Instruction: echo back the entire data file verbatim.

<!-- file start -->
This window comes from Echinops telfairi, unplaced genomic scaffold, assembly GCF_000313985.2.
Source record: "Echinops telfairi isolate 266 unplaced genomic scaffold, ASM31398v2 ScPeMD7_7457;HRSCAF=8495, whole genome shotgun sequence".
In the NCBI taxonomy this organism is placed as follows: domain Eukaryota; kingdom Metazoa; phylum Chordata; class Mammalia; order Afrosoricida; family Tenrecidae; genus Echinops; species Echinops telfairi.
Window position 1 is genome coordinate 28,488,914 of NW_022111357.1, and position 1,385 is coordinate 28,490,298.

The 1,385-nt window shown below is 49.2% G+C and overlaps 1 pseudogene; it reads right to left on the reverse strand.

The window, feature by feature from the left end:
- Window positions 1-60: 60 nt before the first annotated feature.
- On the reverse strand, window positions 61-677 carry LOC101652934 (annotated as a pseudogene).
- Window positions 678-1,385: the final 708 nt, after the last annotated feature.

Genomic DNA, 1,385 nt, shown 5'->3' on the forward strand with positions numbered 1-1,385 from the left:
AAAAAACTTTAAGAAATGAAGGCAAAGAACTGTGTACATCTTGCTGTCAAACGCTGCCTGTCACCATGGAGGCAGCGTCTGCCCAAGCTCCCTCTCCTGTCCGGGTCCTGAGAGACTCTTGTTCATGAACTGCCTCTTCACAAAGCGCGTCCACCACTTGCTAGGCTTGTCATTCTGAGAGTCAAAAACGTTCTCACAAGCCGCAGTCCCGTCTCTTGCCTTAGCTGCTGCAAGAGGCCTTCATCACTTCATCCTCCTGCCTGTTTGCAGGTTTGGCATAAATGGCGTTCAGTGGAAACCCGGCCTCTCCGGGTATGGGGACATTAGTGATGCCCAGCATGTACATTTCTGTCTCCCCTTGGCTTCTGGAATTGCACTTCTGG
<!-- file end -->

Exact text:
This window comes from Echinops telfairi, unplaced genomic scaffold, assembly GCF_000313985.2.
Source record: "Echinops telfairi isolate 266 unplaced genomic scaffold, ASM31398v2 ScPeMD7_7457;HRSCAF=8495, whole genome shotgun sequence".
In the NCBI taxonomy this organism is placed as follows: domain Eukaryota; kingdom Metazoa; phylum Chordata; class Mammalia; order Afrosoricida; family Tenrecidae; genus Echinops; species Echinops telfairi.
Window position 1 is genome coordinate 28,488,914 of NW_022111357.1, and position 1,385 is coordinate 28,490,298.

The 1,385-nt window shown below is 49.2% G+C and overlaps 1 pseudogene; it reads right to left on the reverse strand.

The window, feature by feature from the left end:
- Window positions 1-60: 60 nt before the first annotated feature.
- On the reverse strand, window positions 61-677 carry LOC101652934 (annotated as a pseudogene).
- Window positions 678-1,385: the final 708 nt, after the last annotated feature.

Genomic DNA, 1,385 nt, shown 5'->3' on the forward strand with positions numbered 1-1,385 from the left:
AAAAAACTTTAAGAAATGAAGGCAAAGAACTGTGTACATCTTGCTGTCAAACGCTGCCTGTCACCATGGAGGCAGCGTCTGCCCAAGCTCCCTCTCCTGTCCGGGTCCTGAGAGACTCTTGTTCATGAACTGCCTCTTCACAAAGCGCGTCCACCACTTGCTAGGCTTGTCATTCTGAGAGTCAAAAACGTTCTCACAAGCCGCAGTCCCGTCTCTTGCCTTAGCTGCTGCAAGAGGCCTTCATCACTTCATCCTCCTGCCTGTTTGCAGGTTTGGCATAAATGGCGTTCAGTGGAAACCCGGCCTCTCCGGGTATGGGGACATTAGTGATGCCCAGCATGTACATTTCTGTCTCCCCTTGGCTTCTGGAATTGCACTTCTGG